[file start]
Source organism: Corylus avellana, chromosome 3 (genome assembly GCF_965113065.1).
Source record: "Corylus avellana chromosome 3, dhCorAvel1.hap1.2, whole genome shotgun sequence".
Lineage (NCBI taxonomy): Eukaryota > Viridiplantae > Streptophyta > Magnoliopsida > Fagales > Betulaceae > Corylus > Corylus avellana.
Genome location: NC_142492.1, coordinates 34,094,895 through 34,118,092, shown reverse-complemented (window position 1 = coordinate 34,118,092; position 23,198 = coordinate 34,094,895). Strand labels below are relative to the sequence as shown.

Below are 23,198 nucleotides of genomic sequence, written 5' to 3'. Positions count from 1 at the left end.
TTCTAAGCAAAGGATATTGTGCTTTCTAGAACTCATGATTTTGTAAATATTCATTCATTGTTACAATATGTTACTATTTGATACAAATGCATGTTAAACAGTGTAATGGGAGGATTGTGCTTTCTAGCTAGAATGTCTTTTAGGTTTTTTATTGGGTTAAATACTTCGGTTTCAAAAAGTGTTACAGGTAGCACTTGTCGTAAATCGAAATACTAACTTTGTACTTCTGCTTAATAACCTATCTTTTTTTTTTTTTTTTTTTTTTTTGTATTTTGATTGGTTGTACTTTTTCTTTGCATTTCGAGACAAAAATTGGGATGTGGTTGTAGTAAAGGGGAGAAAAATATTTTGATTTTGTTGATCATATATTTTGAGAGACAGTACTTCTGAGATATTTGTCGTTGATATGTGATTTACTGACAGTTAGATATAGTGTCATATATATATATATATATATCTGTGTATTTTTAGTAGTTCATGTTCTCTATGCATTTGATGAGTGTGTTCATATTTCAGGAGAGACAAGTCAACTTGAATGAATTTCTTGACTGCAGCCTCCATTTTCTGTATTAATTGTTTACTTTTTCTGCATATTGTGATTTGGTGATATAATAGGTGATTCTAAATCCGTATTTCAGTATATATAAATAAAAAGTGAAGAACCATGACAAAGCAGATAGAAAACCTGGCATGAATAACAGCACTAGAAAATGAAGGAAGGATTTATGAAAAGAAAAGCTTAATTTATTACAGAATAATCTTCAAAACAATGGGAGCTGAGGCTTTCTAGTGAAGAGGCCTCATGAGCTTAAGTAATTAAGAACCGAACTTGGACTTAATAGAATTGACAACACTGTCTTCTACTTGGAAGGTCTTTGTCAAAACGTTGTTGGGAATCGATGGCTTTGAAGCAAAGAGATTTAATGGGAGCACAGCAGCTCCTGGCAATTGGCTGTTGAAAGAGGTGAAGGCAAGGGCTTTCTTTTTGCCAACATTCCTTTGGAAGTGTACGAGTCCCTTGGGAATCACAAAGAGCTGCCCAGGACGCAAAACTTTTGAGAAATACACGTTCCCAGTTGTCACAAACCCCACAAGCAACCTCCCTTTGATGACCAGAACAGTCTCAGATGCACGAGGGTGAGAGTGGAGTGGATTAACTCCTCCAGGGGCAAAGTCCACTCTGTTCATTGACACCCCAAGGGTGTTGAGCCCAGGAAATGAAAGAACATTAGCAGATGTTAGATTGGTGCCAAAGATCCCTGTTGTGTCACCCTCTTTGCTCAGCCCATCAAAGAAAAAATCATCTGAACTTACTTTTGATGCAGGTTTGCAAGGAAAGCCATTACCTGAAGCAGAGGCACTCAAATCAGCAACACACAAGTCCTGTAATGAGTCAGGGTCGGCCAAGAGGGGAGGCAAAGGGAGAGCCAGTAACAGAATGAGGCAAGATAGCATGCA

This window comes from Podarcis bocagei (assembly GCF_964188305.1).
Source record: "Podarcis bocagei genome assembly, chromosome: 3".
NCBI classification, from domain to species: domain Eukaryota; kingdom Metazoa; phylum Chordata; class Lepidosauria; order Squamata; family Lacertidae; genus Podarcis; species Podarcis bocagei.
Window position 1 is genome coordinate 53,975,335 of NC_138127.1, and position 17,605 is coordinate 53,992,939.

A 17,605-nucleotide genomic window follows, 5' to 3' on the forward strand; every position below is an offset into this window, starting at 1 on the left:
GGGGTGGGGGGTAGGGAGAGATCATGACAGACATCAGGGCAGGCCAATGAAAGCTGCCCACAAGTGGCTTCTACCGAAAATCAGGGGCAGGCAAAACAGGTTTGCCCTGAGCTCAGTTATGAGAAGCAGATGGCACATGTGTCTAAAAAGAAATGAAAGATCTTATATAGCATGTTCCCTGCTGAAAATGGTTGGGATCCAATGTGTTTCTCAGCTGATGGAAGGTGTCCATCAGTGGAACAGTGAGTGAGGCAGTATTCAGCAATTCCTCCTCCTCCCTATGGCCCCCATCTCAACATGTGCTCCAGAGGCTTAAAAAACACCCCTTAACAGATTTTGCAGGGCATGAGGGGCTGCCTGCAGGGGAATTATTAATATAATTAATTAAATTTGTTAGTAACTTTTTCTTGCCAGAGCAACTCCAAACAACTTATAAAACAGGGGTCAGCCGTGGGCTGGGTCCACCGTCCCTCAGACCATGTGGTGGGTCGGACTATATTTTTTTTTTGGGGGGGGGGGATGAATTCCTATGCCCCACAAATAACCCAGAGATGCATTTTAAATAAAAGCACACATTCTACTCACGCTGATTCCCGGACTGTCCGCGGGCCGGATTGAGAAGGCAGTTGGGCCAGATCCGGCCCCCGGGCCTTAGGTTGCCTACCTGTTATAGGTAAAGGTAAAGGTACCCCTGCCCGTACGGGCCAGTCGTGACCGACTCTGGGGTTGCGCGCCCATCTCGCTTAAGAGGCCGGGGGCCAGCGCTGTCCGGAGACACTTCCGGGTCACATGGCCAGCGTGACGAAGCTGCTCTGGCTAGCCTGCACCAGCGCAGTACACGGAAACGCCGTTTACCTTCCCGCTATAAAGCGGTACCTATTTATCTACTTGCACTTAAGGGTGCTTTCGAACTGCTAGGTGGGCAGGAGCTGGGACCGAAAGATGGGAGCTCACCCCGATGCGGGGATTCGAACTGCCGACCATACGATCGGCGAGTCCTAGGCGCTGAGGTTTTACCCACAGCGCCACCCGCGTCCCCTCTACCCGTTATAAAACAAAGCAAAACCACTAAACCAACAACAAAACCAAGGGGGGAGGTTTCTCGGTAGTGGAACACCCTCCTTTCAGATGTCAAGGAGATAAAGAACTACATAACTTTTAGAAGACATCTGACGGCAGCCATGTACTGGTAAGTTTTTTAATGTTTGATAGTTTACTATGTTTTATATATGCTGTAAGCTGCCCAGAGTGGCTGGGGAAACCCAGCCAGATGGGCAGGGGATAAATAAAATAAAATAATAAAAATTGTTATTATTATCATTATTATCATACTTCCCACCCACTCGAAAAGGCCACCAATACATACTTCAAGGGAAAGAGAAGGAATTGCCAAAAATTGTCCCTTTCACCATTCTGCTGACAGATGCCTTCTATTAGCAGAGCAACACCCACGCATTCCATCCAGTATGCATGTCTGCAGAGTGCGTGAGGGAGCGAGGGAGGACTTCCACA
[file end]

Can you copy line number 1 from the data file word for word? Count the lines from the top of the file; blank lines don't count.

Source organism: Corylus avellana, chromosome 3 (genome assembly GCF_965113065.1).